To work 12 hugs into your daily schedule, try these simple steps:
- Hug your kids first thing in the morning.
- Hug when you say goodbye.
- Hug when you’re re-united.
- Hug at bedtime
- Hug often in between.
Choices mean everything.
Gaining cooperation from children starts with fulfilling their need to make choices and allowing them to be active participants in their own life. You can keep the choices to within your own parenting limits to balance choices with appropriate boundaries. By allowing kids to make some decisions throughout the day, you are filling their need for control and power without letting them run all over you.
“You have two choices…” is a famous phrase used in our home.
- Do you want the red cup or the blue cup?
- Do you want to go to the park or play at home?
- Do you want to sit nicely in the chair or jump on the floor?
We ran out of skittles.
By the end of the photo shoot, my husband and I gave up on getting our toddler to pose for a picture and resolved to pose for a few photos without the kids. Then we got hungry and ate all the skittles.
The photoshoot was over.
The bribery did not work.
It was far from perfect.
As we walked back to the car, my son was upset that we were leaving, my daughter was crying, and my husband and I–well–we were at our limit. I plopped my son into his carseat, attempting to buckle him, yet determined to re-establish some boundaries.
I did 4 things:
- Voice and validate: “You’re MAD! You don’t want to leave.”
- Focus on what the child can do: “You can come back again soon with mom.”
- Connect: Give a hug.
- Offer choices: “Do you want to play with the blue truck or your book on the way home?”
It’s never too late to turn it all around. To offer control and power to your child, yet still hold firm boundaries. In the end, my son calmed down. My daughter fell asleep. My husband and I relished in the silent drive, no matter how short lived. And just like that we were back on track.
Print this free toddler listening checklist.
This post comes with a free printable checklist to help with toddler listening. I always have the hardest time remembering these phrases. This printable simplifies it!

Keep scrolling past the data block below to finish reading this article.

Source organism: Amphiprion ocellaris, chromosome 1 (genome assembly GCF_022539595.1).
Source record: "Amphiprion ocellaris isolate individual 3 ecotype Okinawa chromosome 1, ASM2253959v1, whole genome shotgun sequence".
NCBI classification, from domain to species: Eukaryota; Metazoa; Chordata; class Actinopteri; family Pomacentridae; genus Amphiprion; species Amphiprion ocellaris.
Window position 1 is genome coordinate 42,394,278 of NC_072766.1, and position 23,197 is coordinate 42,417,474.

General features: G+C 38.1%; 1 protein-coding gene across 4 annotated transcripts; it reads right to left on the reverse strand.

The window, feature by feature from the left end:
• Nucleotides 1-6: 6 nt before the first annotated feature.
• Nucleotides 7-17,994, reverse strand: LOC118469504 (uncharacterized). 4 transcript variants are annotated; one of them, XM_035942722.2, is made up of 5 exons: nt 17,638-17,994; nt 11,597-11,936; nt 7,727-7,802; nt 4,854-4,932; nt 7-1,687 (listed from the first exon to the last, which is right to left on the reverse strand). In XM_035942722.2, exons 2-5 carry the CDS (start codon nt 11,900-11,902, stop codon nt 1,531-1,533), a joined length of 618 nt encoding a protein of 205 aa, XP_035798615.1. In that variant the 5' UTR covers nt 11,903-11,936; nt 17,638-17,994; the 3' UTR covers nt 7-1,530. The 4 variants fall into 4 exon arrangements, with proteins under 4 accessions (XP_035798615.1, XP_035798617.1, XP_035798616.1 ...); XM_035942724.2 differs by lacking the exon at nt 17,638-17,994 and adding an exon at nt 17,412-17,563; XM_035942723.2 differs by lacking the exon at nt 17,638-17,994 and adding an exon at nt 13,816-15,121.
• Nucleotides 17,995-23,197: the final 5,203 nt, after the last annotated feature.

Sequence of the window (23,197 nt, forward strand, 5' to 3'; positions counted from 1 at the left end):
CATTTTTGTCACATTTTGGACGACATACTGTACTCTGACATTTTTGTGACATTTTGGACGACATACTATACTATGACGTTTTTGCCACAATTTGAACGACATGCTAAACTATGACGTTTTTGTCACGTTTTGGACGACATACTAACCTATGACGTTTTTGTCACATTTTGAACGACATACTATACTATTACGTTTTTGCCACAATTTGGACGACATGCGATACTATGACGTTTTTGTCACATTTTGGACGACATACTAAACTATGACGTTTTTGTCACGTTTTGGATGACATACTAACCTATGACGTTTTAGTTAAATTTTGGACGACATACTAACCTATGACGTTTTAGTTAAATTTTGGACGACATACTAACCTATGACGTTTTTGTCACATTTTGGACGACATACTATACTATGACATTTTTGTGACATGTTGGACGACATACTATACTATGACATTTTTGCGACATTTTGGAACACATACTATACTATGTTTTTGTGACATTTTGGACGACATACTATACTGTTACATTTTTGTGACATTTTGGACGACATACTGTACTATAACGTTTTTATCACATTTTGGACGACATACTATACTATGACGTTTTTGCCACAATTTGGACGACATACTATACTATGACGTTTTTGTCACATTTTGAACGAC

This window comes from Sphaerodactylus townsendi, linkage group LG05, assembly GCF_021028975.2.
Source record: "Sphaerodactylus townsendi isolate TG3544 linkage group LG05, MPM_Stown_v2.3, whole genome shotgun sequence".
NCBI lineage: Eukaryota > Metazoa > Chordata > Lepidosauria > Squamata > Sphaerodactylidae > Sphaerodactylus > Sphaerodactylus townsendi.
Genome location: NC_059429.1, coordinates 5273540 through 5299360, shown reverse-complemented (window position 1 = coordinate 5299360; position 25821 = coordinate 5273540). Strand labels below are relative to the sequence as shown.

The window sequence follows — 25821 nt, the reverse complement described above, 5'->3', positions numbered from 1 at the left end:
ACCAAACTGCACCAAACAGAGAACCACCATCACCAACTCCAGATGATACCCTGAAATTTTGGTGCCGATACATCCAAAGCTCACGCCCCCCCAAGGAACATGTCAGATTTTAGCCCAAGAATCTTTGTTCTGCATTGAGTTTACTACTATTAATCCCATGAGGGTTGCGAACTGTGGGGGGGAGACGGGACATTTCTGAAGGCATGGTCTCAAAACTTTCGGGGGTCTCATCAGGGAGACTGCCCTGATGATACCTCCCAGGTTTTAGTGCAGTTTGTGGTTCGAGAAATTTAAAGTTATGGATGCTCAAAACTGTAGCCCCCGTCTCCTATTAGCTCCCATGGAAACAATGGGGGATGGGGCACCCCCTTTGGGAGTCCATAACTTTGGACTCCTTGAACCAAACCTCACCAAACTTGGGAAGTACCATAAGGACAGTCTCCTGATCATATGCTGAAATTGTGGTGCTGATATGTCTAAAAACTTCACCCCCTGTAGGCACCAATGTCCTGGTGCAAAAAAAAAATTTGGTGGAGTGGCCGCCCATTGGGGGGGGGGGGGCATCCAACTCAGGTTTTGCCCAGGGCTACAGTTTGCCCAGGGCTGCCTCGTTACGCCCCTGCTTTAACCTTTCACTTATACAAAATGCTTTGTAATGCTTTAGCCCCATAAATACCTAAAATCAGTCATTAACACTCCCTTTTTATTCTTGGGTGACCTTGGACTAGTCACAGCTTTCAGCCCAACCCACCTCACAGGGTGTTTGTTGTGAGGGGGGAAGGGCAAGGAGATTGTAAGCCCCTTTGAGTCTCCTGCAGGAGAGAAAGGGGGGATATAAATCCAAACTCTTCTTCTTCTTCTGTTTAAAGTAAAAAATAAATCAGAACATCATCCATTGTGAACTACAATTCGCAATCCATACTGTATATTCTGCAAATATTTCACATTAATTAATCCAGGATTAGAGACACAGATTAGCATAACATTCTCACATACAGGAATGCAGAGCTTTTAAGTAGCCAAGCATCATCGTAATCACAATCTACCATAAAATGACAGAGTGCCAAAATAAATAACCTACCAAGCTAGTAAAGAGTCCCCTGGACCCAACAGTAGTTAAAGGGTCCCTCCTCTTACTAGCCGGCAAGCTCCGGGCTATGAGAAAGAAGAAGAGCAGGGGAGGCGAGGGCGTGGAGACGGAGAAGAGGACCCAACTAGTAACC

Here is a sneak preview…
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- Print. Any paper will do the trick, but card stock would be ideal.
- Place it on your refrigerator. Check things off as you go and don’t forget a thing!
Want more on parenting?
- How to Respond When Your Child Says “I Can’t Do It”
- 3 Mom Tricks to Help Kids Stay in Bed
- How to Raise a Great Listener Without Using Words
- The Real Reason Why Kids Never Want to Go to Sleep
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Thanks for the important information. I never had kids and at 62 I started driving a school bus. I was a nervous wreck and screamed at the kids all the time. Within a month I quit. I went back after I started reading advice from experienced people like you. Making time out and discussing it calmly at their level and having them make the choice on the next step has been so helpful. I’ll try to add more of your advice. I’m 65 and enjoying the job more. Thanks, again, Christine
This is finally an article on actual tools that make sense! I’m a permissive parent, no doubt. I have 2 kids, 11 (girl), 6 (boy) It often feels like it’s too late. Its all too engrained. I can suddenly become militaristic with them out of nowhere and honestly, I’m too fearful to anyway. I don’t want to be like that, but I don’t necessarily want to be like this either. Thank you! Some areas to begin with. The whole thing has been extremely overwhelming to me.. trying to figure out how to change. If you have any other good articles, books etc. you’d recommend, please post a link in the comments. Thank you!